Volcano Watch - Amber waves of … Pele's hair?

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The lava lake within Halema‘uma‘u Crater at the summit of Kīlauea Volcano is creating a scene remindful of a messy barbershop floor, except that it's acres and acres wide rather than a few square feet. The ground downwind of the crater is strewn with Pele's hair, and it is almost impossible to avoid stepping on it.

Amber waves of … Pele's hair?...

Looking into the sun, as in this photo from the Ka‘ū Desert, Pele's hair has a golden sheen impossible to describe or photograph adequately. The scene often resembles a mowed field of "amber waves of grain." But, looking away from the sun, one sees almost nothing, certainly no color and not even much hair without close observation. USGS photo.

(Public domain.)

Amber waves of … Pele's hair?...

After completing their work on the rim of Halema‘uma‘u Crater, Hawaiian Volcano Observatory scientists try to stay on pathways to avoid making footsteps in the Pele's hair that blankets the landscape, just as one shies from marring pristine snow. This area has been closed since 2008 due to elevated sulfur dioxide emissions and other ongoing volcanic hazards associated with Kīlauea's summit lava lake. USGS photo.

(Public domain.)

Such a scene has not been reported before at Kīlauea. What's happening?

Pele's hair consists of long glass fibers that form when gas bubbles burst in the lava lake. Pieces of the fluid bubble skin are propelled violently into the air, drawing out into long, hair-like strands that cool to a golden-colored glass. Since the lake is bubbling almost constantly, large volumes of Pele's hair are made daily. The resulting hair blows downwind from Halema‘uma‘u, across the caldera, and into the Ka‘ū Desert. 

Pele's hair accumulates against gully walls

Prevailing trade winds blow much of the Pele's hair from Kīlauea Volcano's summit lava lake into the Ka‘ū Desert, where it accumulates against gully walls.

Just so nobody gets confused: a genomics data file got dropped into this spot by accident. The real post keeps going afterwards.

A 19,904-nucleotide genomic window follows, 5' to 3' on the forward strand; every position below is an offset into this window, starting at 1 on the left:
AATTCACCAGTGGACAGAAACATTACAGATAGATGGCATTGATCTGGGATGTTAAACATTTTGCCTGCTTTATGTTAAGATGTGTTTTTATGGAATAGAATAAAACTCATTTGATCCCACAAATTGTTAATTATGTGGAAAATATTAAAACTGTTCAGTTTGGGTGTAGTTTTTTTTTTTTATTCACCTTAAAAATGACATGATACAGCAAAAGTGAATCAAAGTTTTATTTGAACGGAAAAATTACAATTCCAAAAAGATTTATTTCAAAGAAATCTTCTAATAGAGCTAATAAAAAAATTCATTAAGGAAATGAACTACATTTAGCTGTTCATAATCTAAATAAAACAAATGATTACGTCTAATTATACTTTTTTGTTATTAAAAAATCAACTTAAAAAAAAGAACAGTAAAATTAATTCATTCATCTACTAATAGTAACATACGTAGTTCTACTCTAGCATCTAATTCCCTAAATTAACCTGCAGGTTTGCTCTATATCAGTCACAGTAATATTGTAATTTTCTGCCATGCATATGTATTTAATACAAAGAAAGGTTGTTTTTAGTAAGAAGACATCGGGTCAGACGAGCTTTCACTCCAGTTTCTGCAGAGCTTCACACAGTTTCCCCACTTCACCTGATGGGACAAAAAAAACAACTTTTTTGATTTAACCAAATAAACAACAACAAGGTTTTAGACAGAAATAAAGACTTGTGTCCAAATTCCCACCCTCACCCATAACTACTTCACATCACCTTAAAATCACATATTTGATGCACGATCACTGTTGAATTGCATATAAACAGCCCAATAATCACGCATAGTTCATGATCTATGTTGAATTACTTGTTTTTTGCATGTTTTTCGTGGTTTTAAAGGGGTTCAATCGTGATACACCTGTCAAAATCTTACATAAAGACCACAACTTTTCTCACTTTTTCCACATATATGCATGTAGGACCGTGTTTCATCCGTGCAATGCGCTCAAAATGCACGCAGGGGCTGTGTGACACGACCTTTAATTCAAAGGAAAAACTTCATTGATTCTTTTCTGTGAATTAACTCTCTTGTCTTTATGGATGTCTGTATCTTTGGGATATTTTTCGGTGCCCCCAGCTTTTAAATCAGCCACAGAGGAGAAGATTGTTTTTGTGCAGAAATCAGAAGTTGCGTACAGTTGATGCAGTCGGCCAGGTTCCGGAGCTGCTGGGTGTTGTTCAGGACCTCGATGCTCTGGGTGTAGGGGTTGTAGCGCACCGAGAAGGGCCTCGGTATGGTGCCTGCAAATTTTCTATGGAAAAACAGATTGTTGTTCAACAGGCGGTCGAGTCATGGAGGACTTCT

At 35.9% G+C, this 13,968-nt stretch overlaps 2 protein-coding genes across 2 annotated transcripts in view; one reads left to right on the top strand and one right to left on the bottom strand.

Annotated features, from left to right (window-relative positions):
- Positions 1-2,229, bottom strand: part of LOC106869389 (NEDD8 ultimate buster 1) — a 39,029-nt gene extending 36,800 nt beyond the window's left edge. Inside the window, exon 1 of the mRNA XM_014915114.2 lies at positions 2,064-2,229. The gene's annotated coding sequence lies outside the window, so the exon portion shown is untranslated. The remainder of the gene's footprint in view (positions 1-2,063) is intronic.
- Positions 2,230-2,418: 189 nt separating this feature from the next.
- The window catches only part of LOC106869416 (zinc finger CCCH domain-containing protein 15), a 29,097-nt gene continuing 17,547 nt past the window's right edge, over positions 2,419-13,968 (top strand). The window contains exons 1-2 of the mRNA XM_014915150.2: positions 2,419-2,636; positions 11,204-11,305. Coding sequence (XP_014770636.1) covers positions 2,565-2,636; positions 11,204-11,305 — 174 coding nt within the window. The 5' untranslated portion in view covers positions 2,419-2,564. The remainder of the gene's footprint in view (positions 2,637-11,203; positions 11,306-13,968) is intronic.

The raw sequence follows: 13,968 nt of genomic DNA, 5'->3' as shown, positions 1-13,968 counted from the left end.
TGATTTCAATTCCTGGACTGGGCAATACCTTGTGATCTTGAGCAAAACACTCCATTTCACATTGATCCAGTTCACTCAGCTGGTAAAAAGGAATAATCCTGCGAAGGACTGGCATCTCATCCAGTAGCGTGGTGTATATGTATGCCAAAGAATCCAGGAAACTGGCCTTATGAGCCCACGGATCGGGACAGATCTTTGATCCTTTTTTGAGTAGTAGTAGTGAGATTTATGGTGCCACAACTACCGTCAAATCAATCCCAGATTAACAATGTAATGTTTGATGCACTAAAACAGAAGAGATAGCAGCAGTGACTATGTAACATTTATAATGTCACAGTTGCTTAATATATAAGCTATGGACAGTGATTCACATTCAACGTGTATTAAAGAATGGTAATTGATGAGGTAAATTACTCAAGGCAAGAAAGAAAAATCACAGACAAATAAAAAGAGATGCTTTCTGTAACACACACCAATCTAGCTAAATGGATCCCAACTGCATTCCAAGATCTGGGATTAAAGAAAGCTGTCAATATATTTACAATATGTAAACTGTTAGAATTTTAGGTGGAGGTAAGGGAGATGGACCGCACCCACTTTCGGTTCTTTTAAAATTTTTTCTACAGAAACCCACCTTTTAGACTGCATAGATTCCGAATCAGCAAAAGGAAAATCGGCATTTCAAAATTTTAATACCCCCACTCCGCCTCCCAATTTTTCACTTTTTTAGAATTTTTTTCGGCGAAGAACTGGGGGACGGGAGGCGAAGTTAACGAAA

(Public domain.)

The Pele's hair collects against embankments, such as gully walls or curbs in the now-closed Halema‘uma‘u Crater parking lot. It also is strewn across the ground surface, catching on small rocks and ultimately creating a web of interwoven hair. The web is streamlined, with most pieces of hair aligned with the wind direction.

strands of volcanic glass

This close-up of Pele's hair shows how the individual strands of volcanic glass can become aligned with wind direction. 

(Public domain.)

When a south (kona) wind blows, Pele's hair can easily reach the Jaggar Museum Overlook area in Hawai‘i Volcanoes National Park, where it drapes ‘ōhi‘a like tinsel on a Christmas tree.

Drifts of Pele's hair can survive for years and even decades, but, once the eruption has ended, wind will strip the hair from most surfaces. The photos included here show scenes that many will never see first-hand, because most of the Pele's hair is blown downwind of the summit vent—an area of the national park that has been closed since 2008 due to elevated sulfur dioxide emissions and other ongoing volcanic hazards.

Volcano Activity Update

Kīlauea continues to erupt at its summit and East Rift Zone. This past week, the summit lava lake level rose and fell in concert with summit inflation and deflation, varying mostly between 5 m and 17 m (16–56 ft) below the vent rim, but briefly overflowing the vent on October 15. The 61g lava flow continued to enter the ocean near Kamokuna. The lava flow does not pose an immediate threat to nearby communities.

Mauna Loa is not erupting. Seismicity remains elevated relative to the long-term background rate, with small earthquakes occurring mostly in the volcano's south caldera and upper Southwest Rift Zone at depths less than 5 km (3 mi). Deformation related to inflation of a magma reservoir beneath the summit and upper Southwest Rift Zone continues, with inflation occurring mainly in the southwestern part of the magma storage complex.

No earthquakes were reported felt on the Island of Hawai‘i this past week.